more fulfilling lives. They discovered that one of Dr. Erickson's
most effective tools was his use of language. They incorporated much
of his approach into NLP and combined it with other therapeutic
models. This means there are times when a very relaxed, inwardly
focused state might best serve your needs. This is akin to the
'visualisation' and relaxation used by many therapies.
Some therapists, however, use a combination of NLP and formal
hypnosis. It is always useful to discuss a therapist's method before
you start so that you can discover a fit with your own preferred way
of making appropriate changes to your life.
Q. How does NLP compare with other forms of therapy?
As well as the work of Milton Erickson the originators
of NLP studied Fritz Perls, the founder of Gestalt Therapy, Virginia
Satir a developer of Family Systems Therapy and many other
outstanding performers in different fields. NLP was born by
identifying what was effective, regardless of the approach being
used. Thus NLP has unique elements as well elements which overlap
with other approaches.
Q. Why should I choose NLP?
NLP focuses on what you want, how you want to be, and
how to find the resources and attributes you already have to assist
you in making changes. This means dramatic improvements in your life
can be accomplished in a relatively short period of time.
The psychological model
The foundation of NLP is a way of thinking about
people which has proved practical and effective in a wide range of
applications and situations. This way of thinking is not held to be
'true', just as a useful model for practical purposes. The model is
organic and changes as new applications are explored; it is broadly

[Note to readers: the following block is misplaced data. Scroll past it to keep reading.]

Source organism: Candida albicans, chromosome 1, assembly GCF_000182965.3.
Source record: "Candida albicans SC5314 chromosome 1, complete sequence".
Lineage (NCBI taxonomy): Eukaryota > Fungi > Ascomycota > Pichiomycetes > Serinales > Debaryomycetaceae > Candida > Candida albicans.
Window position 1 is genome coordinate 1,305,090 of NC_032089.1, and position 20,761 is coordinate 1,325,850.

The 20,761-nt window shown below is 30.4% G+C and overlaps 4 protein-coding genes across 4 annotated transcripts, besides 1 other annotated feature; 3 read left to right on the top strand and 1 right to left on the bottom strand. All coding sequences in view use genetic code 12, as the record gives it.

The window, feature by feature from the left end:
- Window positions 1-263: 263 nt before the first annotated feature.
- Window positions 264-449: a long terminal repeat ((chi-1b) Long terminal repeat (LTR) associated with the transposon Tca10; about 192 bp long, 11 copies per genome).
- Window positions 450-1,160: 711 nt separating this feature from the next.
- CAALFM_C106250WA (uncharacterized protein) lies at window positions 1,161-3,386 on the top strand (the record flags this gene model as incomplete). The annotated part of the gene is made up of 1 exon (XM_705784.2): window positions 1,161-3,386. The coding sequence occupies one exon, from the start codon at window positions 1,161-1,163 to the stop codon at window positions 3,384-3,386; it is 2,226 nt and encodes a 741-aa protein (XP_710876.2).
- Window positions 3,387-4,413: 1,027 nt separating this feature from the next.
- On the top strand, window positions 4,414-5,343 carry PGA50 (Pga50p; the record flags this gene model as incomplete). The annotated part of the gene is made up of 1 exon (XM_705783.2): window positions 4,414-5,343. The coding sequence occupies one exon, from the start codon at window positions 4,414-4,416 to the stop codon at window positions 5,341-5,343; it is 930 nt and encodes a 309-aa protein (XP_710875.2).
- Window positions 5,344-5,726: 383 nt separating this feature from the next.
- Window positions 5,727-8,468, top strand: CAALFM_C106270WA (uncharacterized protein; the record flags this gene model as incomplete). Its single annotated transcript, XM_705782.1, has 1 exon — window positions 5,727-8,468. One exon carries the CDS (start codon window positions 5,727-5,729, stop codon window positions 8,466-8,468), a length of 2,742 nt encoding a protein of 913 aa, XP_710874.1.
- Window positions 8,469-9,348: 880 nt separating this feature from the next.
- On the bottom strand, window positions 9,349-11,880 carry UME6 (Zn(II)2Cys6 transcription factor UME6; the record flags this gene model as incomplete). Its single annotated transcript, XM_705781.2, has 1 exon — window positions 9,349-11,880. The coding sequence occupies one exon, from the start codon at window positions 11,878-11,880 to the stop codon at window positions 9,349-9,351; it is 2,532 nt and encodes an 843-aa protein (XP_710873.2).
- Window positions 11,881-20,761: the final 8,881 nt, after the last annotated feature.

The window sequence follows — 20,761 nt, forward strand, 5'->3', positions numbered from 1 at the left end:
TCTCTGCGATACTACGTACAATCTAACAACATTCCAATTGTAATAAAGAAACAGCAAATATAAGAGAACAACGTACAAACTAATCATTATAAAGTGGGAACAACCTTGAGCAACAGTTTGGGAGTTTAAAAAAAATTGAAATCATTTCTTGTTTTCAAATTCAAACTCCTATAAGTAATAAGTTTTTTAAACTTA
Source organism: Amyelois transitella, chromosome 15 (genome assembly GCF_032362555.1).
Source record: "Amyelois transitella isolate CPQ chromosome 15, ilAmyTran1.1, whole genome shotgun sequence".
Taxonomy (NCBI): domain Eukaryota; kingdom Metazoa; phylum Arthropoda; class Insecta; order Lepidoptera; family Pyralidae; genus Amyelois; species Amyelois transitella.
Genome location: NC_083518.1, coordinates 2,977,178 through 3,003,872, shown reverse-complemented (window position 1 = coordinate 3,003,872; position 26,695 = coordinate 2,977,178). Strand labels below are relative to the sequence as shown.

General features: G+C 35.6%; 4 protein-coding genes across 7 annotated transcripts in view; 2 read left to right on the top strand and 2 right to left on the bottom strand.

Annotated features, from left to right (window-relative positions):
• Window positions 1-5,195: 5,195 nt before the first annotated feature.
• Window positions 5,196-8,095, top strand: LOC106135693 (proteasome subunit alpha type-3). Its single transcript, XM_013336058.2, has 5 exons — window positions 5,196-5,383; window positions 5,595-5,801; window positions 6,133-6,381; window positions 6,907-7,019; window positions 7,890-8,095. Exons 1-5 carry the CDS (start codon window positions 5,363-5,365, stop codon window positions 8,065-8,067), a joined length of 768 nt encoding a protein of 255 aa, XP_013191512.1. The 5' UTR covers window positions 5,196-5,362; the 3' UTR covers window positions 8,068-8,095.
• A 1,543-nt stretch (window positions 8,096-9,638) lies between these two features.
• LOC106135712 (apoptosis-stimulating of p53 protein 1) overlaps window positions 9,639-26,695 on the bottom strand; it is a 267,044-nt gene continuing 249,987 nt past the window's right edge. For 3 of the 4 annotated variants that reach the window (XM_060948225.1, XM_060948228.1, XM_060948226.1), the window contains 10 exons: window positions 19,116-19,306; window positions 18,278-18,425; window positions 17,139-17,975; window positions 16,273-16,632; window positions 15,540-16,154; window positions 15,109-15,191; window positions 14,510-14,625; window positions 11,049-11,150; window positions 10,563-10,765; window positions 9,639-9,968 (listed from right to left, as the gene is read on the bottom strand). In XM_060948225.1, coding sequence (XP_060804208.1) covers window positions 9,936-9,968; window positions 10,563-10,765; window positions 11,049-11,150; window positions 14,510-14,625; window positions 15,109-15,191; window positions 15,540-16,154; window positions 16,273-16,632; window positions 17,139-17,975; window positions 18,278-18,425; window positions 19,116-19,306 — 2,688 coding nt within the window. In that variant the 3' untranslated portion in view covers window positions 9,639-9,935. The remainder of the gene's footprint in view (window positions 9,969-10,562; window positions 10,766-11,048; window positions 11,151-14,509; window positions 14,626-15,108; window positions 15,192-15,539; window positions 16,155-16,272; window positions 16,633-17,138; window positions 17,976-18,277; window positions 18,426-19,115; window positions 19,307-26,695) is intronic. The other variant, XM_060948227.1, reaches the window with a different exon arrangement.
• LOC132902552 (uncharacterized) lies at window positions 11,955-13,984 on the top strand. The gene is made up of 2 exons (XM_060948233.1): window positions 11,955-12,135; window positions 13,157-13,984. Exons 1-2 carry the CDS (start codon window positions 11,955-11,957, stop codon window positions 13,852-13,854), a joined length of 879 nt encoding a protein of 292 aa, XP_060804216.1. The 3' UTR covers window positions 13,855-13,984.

based and draws on and integrates concepts and understanding from
many areas of psychology and psychotherapy. The strongest strands are
from the Gestalt, Family and Brief therapy schools and Humanistic
psychology; next the fields of systems thinking and linguistics,
especially the work of Bateson, Watzlawick, et al and Chomsky's
transformational grammar; there are also recognisable strands from
Behavioural psychology and the concept of the unconscious taken from
The NLP model holds that each individual constructs their own 'map
of the world' based on their perception of their experience and that
they act, in accordance with their map, in the way that seems best to
them at the time. The map is constructed by the individual taking
their sensory experience of the world (what they see, hear, feel,
taste and smell); applying internal filters (derived from their map)
to those inputs which delete some parts of the experience; distorting
the experience to fit with the expectations of their map; and,
sometimes, generalising the experience by inferring patterns or rules
which are then added to the map.
The map is stored by the individual in their mind and body as a
set of experiences (images, sounds, feelings, tastes, smells) which